There are too few nurses, physicians, and other health support workers to fill open positions.
For at least the next 5 to 10 years, that scarcity will continue to outpace demand in North America.
Healthcare recruiters and staffing admins feel the pressure created by this shortage. These worries send them seeking workable solutions to solve the staffing crisis they face.
One tool that recruiters and admins have looked to for help has been social recruiting. Savvy recruiters have picked up on this trend by noting the success of salespeople using similar tactics.
What Is Social Selling and How Did It Inspire Social Recruiting?
Where did the notion of social recruiting start? Social selling seems to have inspired the trend. What is social selling? It’s when salespeople use social media channels—like LinkedIn, Facebook, and Twitter—to make connections with people and companies in their social networks. In theory at least, the goal is not to sell to your connections, but to offer oneself as a source of information and help. The indirect goal, of course, is to make a connection that will ultimately lead to a sale.
Social recruiting operates similarly but with key distinctions. Recruiters use social media to make connections with people in their social networks. The tactics are two-fold. On one hand, the goal is outreach, used to find candidates actively seeking or at least receptive to considering an open position. The other tactic is in-reach, the use of social networks as advertising channels. With tweets and posts, a recruiter or HR person can spread news far and wide about job openings in hopes good candidates will make contact.
Why Social Recruiting Fails to Solve the Healthcare Staffing Crisis?
The benefits of social recruiting are many.
- Strong and deep social networks lets recruiters connect with more people than ever.
- Social posts make referrals more likely, a top source of finding qualified hires.
- Social media platforms enable targeted recruiting efforts. For example, if you’re looking for nurses, you can place posts on sites and accounts that nurses frequent.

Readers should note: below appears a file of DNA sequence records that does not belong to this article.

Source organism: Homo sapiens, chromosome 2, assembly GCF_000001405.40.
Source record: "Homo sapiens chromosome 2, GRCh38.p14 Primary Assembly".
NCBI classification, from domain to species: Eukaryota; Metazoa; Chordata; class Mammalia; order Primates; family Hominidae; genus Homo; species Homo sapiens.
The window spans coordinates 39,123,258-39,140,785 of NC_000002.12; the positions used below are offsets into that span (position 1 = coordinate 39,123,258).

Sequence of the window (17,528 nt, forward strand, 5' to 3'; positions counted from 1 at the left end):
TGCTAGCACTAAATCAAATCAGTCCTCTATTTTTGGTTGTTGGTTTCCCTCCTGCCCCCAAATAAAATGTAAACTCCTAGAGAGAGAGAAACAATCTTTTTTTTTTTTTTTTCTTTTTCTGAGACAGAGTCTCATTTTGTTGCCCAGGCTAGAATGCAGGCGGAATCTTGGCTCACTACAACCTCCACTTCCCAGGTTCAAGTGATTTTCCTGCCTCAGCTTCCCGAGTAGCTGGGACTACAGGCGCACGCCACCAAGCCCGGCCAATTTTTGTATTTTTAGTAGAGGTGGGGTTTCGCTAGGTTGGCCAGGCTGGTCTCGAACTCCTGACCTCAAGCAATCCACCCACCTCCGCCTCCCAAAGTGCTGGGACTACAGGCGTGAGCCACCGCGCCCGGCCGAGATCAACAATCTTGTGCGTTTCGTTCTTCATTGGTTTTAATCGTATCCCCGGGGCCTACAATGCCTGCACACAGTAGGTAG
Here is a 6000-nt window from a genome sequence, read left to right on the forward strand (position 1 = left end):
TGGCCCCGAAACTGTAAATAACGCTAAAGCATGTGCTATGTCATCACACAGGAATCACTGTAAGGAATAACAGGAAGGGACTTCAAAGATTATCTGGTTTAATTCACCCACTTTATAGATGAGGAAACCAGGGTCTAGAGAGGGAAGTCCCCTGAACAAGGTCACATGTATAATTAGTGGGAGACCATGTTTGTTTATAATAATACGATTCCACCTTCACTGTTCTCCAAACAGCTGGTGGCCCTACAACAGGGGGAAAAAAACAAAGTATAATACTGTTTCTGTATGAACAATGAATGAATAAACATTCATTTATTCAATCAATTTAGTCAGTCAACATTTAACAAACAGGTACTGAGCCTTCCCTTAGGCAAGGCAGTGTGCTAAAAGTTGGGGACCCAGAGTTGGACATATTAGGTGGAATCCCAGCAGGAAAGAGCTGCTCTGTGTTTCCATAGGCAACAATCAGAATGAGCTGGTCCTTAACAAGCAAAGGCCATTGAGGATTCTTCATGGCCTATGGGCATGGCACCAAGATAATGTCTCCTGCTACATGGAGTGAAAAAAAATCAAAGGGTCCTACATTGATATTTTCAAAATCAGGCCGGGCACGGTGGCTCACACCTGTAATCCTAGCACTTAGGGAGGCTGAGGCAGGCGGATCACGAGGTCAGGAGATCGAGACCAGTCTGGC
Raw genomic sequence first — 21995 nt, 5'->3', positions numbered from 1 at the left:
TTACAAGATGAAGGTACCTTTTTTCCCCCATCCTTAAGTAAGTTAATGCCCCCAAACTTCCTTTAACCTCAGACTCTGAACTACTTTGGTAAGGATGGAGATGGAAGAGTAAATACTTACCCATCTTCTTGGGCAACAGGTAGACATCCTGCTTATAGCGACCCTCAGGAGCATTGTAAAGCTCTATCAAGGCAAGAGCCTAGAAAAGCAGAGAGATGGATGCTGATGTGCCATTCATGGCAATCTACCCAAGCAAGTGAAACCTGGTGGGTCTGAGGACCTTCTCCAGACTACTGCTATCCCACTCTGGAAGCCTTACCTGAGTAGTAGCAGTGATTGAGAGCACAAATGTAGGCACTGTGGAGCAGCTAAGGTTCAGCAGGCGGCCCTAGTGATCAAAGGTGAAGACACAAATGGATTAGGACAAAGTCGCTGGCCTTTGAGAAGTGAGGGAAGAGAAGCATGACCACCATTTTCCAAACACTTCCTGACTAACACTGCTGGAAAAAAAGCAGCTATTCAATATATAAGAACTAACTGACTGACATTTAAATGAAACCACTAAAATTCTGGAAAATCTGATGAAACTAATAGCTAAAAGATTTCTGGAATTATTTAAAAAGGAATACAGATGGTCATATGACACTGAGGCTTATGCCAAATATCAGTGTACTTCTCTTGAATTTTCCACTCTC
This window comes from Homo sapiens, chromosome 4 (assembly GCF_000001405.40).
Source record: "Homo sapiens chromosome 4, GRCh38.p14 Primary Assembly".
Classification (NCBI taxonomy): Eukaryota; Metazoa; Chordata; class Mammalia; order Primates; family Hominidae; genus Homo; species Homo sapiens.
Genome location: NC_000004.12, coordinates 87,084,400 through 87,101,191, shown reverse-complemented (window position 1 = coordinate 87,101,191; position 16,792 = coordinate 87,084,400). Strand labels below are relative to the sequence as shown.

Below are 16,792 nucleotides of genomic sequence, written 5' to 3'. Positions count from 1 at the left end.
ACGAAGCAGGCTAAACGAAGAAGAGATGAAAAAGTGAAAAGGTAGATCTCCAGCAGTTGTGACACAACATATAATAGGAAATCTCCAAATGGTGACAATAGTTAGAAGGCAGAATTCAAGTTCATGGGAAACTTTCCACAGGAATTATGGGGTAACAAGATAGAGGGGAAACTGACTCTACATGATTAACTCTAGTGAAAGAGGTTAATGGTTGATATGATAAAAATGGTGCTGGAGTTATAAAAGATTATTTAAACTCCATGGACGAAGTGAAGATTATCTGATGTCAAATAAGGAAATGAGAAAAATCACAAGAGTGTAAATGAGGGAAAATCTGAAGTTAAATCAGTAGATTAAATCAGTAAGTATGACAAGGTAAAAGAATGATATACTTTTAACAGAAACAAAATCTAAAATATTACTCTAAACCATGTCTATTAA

- These platforms provide a cost effective way to advertise postings, saving employers money.
If social recruiting offers these benefits, why do staffing problems still plague the healthcare industry? The answer is simple: social recruiting targets active job seekers, even though active seekers are a minority of the qualified employee pool.
LinkedIn’s 2015 Talent Trends report surveyed 20,000 professionals in 29 countries. The survey found that 70% of the global workforce is passive talent. In the U.S. the passive pool is 69% and in Canada the passive pool is 72%.
Another report from LinkedIn, Global Recruiting Trends 2016, reveals another problem. The report surveyed talent acquisition decision makers. When asked about their greatest obstacle to attracting top talent, 46% answered it was finding candidates in a high-demand talent pool. Healthcare can certainly be described as a high-demand talent pool.
If Social Recruiting Isn’t the Answer, What Is?
Another trend noted in the Global Recruiting Trends report was that 28% of recruiters are concerned with finding better ways to source passive candidates. We share that concern at Rekruti and we think we’ve found the answer.
Our platform combines the benefits of social recruiting and pairs them with predictive analytics. This tool expands the recruiter’s reach by exploring both the active and passive pool of possible talent in the healthcare industry. How do we do that?
- Rekruti uses predictive analytics 24/7/365 to find “ready for a change” candidates.
- Our platform focuses specifically on the healthcare industry.
- We monitor the U.S. healthcare workforce daily to find the needle in the hay stack.
- The platform helps recruiters find, nurture, and build relationships with candidates.
But don’t take our word for it. Let us show you. Sign up for our demo to see how Rekruti works.